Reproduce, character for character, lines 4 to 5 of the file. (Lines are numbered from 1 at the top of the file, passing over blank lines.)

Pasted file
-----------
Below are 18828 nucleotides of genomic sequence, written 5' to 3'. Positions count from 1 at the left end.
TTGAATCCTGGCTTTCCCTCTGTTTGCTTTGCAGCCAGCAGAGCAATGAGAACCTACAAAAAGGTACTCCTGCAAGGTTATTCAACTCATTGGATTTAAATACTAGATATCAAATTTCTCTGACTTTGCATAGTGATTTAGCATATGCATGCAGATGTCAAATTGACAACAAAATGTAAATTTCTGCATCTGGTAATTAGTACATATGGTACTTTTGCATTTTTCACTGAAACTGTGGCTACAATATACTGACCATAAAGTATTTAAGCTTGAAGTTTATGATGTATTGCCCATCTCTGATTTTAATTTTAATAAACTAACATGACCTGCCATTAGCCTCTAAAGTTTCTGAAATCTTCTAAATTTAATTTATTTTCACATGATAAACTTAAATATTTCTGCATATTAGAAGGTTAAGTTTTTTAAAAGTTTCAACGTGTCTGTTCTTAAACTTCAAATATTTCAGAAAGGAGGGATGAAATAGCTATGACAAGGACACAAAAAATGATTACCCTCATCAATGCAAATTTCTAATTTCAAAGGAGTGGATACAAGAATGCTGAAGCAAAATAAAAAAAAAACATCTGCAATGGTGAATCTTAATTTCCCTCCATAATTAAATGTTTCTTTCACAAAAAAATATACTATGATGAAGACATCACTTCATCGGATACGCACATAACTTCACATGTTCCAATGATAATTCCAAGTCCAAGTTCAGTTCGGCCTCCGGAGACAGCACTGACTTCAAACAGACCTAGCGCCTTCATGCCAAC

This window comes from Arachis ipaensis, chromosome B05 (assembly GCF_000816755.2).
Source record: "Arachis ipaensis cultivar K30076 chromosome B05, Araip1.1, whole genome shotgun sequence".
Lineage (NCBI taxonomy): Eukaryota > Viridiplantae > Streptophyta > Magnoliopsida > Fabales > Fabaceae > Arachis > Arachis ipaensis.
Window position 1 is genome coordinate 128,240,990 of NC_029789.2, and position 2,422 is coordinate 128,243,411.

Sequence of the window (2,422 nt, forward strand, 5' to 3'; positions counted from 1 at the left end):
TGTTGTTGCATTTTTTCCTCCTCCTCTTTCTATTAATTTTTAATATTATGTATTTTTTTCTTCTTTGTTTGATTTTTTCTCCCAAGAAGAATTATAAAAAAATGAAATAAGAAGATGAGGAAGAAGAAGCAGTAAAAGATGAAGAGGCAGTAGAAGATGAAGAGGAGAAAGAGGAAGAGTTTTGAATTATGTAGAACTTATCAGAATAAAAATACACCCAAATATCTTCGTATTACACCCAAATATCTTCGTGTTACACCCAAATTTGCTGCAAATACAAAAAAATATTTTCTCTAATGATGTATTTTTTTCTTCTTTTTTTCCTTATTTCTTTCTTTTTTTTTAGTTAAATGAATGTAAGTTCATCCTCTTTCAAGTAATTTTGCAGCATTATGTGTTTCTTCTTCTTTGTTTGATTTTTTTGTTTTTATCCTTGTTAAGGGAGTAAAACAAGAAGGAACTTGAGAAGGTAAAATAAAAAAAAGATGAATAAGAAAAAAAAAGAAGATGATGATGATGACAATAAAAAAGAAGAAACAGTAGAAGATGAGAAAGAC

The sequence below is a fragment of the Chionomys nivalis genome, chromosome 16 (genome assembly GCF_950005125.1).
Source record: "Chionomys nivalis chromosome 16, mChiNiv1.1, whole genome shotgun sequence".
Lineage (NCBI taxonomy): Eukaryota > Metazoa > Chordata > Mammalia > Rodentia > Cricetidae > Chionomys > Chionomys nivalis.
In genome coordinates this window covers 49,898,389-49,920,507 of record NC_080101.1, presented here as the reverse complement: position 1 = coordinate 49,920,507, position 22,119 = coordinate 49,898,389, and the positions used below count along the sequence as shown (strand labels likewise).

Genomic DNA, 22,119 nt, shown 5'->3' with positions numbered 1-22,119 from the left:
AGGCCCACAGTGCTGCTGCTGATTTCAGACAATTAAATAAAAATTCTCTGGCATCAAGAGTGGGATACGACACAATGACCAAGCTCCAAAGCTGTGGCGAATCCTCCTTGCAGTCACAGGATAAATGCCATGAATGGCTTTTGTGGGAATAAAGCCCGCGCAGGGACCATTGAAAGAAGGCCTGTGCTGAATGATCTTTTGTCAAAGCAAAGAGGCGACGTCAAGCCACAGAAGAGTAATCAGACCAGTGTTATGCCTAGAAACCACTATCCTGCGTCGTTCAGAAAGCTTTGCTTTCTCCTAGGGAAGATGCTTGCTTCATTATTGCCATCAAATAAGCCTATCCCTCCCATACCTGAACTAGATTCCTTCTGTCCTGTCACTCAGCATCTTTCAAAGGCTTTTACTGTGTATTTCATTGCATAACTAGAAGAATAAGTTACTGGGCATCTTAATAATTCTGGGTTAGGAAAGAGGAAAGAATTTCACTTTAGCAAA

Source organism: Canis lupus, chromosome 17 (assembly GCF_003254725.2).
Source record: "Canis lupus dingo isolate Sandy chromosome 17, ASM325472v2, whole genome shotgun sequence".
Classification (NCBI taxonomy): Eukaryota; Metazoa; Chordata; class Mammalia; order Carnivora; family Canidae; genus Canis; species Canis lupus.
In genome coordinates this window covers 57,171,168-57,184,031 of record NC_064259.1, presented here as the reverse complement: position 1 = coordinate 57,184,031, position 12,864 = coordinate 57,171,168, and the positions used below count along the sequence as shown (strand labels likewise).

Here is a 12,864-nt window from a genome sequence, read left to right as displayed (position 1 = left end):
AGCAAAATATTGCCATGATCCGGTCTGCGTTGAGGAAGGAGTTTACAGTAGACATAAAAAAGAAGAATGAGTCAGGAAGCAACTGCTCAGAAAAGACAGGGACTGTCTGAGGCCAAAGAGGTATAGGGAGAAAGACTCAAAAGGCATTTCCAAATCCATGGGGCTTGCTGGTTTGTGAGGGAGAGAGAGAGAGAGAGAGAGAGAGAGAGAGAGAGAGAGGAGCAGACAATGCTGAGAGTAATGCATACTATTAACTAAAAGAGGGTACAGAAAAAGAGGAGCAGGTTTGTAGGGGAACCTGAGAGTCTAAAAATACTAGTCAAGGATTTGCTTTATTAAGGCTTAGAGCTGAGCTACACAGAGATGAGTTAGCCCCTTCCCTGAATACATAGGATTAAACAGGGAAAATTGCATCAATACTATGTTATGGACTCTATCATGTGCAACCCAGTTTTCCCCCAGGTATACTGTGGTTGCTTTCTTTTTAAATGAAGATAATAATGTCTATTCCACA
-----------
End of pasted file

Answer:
Source record: "Arachis ipaensis cultivar K30076 chromosome B05, Araip1.1, whole genome shotgun sequence".
Lineage (NCBI taxonomy): Eukaryota > Viridiplantae > Streptophyta > Magnoliopsida > Fabales > Fabaceae > Arachis > Arachis ipaensis.